2. Minimize the amount of personal data you collect.
  3. Beware of using personal data when training machine learning models.
  4. Keep track of all of the personal data you’ve collected.
  5. The right privacy enhancing technology for you depends on your use case.

You are a person of enormous influence. If you could inspire a movement that would bring the most amount of good to the most amount of people, what would that be? You never know what your idea can trigger. :-) (Think, simple, fast, effective and something everyone can do!)

Privacy is one of the most important issues humanity is grappling with at the moment, as we enter a more technologically advanced and interconnected future. It’s up to each of us to bring up misuse of personal data within our organizations, and up to each leader to empower their employees to discuss and implement privacy best practices. Cybersecurity attacks are not a matter of if, but when. And there’s no better prevention than having an entire organization looking out for their users.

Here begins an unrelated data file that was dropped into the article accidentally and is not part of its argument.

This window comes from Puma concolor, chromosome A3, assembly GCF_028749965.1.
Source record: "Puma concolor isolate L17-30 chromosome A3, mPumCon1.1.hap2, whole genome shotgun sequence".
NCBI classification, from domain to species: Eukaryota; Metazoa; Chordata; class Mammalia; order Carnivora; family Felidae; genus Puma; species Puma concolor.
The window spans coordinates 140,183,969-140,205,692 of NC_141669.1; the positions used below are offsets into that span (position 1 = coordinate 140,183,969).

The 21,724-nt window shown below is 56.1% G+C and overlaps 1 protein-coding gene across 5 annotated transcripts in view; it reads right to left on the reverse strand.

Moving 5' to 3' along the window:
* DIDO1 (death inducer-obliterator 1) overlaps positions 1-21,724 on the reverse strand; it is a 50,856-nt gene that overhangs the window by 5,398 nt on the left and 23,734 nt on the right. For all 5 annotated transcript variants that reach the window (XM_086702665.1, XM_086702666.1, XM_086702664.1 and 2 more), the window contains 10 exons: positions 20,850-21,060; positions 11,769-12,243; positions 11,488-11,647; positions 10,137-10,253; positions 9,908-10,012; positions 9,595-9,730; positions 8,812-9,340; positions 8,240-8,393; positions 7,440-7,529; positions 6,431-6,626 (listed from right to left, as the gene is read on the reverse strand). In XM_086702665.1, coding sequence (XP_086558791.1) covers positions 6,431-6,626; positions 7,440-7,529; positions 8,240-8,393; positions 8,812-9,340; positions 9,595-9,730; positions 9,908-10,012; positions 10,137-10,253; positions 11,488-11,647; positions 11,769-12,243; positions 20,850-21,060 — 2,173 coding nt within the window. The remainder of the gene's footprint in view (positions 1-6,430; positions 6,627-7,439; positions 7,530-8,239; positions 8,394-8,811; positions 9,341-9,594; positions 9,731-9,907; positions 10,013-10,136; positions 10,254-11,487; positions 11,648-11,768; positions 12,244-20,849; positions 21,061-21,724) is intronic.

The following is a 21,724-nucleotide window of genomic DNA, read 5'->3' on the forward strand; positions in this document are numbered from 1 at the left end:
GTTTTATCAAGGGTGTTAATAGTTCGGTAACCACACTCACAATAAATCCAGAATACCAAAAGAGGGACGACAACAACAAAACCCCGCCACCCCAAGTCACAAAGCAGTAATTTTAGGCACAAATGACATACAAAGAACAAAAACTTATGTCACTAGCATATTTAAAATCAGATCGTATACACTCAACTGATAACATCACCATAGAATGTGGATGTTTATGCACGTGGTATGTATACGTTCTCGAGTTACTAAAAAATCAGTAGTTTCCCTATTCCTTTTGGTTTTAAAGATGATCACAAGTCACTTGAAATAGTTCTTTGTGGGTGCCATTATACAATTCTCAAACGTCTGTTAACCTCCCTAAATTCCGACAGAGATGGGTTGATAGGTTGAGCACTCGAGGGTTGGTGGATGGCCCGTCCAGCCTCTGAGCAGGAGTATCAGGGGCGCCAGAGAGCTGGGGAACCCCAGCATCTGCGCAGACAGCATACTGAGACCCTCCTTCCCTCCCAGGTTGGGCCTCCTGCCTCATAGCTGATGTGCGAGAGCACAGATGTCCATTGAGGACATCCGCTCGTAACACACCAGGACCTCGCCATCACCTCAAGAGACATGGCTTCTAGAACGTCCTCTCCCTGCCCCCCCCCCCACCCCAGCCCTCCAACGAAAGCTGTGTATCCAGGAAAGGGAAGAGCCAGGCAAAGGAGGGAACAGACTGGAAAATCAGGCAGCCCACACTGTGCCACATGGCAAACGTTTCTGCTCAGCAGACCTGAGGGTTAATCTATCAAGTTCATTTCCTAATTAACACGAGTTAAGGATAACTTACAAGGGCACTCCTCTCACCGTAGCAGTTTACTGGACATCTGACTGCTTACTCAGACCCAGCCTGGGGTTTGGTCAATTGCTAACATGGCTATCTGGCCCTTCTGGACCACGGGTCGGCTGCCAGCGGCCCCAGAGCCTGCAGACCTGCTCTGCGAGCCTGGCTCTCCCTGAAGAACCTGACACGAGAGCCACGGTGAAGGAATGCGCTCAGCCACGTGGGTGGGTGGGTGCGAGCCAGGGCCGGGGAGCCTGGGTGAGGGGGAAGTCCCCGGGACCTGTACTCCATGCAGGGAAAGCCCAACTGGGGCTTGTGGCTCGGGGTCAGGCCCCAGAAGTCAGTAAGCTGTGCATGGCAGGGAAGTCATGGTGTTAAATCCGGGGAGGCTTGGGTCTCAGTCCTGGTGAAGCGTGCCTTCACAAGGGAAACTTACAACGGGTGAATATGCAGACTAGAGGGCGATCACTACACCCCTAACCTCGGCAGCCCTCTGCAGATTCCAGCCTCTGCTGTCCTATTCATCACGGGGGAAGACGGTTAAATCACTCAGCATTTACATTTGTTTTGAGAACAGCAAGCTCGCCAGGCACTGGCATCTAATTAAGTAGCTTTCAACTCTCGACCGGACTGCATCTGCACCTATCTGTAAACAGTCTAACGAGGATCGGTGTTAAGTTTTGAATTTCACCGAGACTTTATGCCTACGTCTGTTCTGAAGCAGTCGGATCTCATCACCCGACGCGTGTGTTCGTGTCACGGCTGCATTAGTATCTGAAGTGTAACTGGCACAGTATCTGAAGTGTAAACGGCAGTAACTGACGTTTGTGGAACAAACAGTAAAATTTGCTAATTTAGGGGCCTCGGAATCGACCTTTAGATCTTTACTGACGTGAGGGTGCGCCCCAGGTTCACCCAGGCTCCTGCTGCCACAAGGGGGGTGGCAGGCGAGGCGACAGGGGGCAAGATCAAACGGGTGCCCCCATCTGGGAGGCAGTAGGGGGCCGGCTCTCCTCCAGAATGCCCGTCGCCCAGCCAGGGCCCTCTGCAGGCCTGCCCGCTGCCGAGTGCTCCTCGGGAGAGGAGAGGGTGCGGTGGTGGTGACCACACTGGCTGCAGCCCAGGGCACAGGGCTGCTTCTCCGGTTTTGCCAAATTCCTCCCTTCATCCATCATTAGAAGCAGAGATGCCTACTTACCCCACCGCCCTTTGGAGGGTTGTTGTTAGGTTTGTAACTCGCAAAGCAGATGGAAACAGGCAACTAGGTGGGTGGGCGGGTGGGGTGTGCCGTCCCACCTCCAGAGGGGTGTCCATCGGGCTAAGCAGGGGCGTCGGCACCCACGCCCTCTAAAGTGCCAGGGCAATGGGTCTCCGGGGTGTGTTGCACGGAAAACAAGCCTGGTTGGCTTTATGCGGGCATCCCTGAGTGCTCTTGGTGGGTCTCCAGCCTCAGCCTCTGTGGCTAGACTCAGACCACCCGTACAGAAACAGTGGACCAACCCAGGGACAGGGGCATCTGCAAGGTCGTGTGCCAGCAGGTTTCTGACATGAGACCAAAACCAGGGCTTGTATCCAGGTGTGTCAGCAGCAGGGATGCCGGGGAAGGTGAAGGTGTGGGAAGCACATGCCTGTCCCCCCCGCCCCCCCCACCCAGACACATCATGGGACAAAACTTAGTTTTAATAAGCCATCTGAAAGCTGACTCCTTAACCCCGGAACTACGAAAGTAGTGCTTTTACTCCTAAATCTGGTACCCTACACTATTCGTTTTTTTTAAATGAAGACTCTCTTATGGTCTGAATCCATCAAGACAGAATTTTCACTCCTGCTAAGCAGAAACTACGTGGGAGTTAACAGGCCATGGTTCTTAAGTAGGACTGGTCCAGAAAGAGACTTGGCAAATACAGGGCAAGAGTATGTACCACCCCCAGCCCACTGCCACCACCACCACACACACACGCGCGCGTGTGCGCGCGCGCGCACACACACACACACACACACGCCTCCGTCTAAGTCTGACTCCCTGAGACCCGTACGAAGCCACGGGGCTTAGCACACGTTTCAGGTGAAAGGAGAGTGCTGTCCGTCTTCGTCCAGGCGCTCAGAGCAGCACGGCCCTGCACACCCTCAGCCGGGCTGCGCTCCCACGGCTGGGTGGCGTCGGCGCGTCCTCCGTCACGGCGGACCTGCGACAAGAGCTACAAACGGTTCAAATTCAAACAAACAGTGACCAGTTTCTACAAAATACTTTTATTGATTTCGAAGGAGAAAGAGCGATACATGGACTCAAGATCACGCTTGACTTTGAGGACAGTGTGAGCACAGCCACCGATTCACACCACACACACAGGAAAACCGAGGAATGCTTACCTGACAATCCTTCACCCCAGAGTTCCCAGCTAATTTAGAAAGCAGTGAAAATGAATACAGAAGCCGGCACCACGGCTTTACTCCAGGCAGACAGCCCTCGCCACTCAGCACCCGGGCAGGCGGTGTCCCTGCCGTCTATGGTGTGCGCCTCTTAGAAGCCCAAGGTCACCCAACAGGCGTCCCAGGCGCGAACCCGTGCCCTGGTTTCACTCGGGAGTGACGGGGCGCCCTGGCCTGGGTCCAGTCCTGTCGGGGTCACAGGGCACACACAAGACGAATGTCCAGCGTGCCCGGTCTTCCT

How can our readers further follow your work online?

They can follow what Private AI is doing on Twitter or LinkedIn, or they can follow me on Twitter or Medium.

This was very inspiring and informative. Thank you so much for the time you spent with this interview!

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Tyler Gallagher

Tyler Gallagher

CEO and Founder of Regal Assets